Do not use Canasa if you:

  • have kidney disease
  • are allergic to mesalamine or any ingredients in Canasa
  • are allergic to salicylates (including aspirin)

Canasa Food Interactions

Medicines can interact with certain foods. In some cases, this may be harmful and your doctor may advise you to avoid certain foods. In the case of mesalamine, there are no specific foods that you must exclude from your diet when receiving this medication.


Inform MD

Before using Canasa, tell your doctor about all your medical conditions. Especially tell your doctor if you:

  • have had an allergic reaction to sulfasalazine (Azulfidine), salicylates (such as aspirin), or Canasa
  • are taking nonsteroidal anti-inflammatory drugs such as ibuprofen (Advil) and aspirin (Ecotrin) or other drugs that affect the kidneys
  • are taking azathioprine (Imuran) or 6-mercaptopurine (Purinethol)
  • have cramping, abdominal pain, bloody diarrhea, fevers, headaches, or rashes
  • have a history of myocarditis or pericarditis
  • have had inflamed pancreas (pancreatitis)
  • are allergic to other things, such as foods, preservatives, or dyes
  • have kidney, liver, or heart disease
  • have a history of stomach blockage
  • repeatedly see intact, partially intact, and/or capsule shells in the stool
  • are pregnant or breastfeeding

Tell your doctor about all the medicines you take including prescription and non-prescriptions medicines, vitamins, and herbal supplements.

Canasa and Pregnancy

Tell your doctor if you are pregnant or plan to become pregnant.  

The FDA categorizes medications based on safety for use during pregnancy. Five categories – A, B, C, D, and X, are used to classify the possible risks to an unborn baby when a medication is taken during pregnancy.

Canasa falls into category B. Studies in animals have failed to demonstrate a risk to the unborn baby and there are no well-controlled studies in pregnant women.

Canasa and Lactation

Tell your doctor if you are breastfeeding or plan to breastfeed.

The active ingredient in Canasa is excreted in human breast milk. The effect of Canasa on the nursing infant is not known.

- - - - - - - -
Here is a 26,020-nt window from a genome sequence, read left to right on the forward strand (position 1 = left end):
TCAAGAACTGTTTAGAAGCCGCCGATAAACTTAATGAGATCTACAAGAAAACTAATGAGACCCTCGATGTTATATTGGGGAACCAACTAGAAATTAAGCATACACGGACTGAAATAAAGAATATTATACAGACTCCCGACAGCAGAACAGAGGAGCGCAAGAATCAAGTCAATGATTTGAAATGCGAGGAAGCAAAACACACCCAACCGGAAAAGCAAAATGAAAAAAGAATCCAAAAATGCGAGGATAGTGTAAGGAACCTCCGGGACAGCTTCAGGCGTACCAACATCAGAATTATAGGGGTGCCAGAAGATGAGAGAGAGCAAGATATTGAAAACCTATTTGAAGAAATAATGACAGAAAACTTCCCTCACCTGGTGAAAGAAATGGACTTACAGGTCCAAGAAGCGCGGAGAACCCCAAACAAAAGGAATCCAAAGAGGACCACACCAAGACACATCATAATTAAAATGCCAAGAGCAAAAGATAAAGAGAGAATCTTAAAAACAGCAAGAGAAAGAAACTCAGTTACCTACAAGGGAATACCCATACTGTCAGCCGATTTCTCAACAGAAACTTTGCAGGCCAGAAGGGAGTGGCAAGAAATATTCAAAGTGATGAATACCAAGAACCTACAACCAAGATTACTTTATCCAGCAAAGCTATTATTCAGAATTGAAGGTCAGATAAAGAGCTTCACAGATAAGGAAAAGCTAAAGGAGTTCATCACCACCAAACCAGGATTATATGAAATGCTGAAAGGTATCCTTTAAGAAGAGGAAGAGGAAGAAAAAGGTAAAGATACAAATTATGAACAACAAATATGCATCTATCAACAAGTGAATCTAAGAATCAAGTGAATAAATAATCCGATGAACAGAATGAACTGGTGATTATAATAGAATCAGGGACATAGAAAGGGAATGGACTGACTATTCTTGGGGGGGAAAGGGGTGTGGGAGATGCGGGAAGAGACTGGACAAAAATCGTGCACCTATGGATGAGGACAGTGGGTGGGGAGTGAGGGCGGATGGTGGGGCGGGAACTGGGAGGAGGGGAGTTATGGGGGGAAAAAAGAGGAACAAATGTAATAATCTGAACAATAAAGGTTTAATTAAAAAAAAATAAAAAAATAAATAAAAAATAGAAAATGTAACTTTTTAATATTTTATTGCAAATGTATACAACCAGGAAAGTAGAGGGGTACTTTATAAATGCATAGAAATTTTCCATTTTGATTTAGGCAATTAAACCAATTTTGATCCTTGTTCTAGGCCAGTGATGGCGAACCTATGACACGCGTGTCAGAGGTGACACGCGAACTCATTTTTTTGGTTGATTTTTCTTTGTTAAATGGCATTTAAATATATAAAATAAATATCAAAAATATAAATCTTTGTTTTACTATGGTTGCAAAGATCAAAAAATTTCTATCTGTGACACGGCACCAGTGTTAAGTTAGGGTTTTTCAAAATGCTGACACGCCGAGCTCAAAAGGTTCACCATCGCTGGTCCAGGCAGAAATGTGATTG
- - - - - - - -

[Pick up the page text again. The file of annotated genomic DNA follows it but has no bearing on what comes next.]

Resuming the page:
Canasa Usage

Use Canasa exactly as prescribed. Do not change the dose or stop using Canasa without talking to your doctor.

  • Canasa rectal suppositories is instilled once a day at bedtime.
    • For best results, empty your rectum (have a bowel movement) just before using the suppository.
    • Detach one suppository from the strip of suppositories.
    • Hold the suppository upright and carefully peel open the plastic at the pre-cut line to take out the suppository.
    • Insert the suppository with the pointed end first completely into your rectum, using gentle pressure.
    • For best results, keep the suppository in your rectum for 3 hours or longer, if possible.
    • If you have trouble inserting the suppository, you may put a little bit of lubricating gel on the suppository.
    • Do not handle the suppository too much, since it may begin to melt from the heat from your hands and body.

Canasa Dosage

Use this medication exactly as prescribed by your doctor. Follow the directions on your prescription label carefully.

  • Canasa (mesalamine suppository)
    • The dosage is one 1000 mg rectal suppository once daily at bedtime.

Canasa Overdose

If you take too much this medication, call your healthcare provider or local Poison Control Center, or seek emergency medical attention right away.


Other Requirements

  • Store Canasa below 25°C (77°F), may be refrigerated. Keep away from direct heat, light or humidity.
  • Rectal suppositories: these can cause stains on things it touches. Therefore keep it away from clothing and other fabrics, flooring, painted surfaces, marble, granite, plastics, andenamel. Be careful since the suppository may stain clothing.
  • Keep this and all medicines out of the reach of children.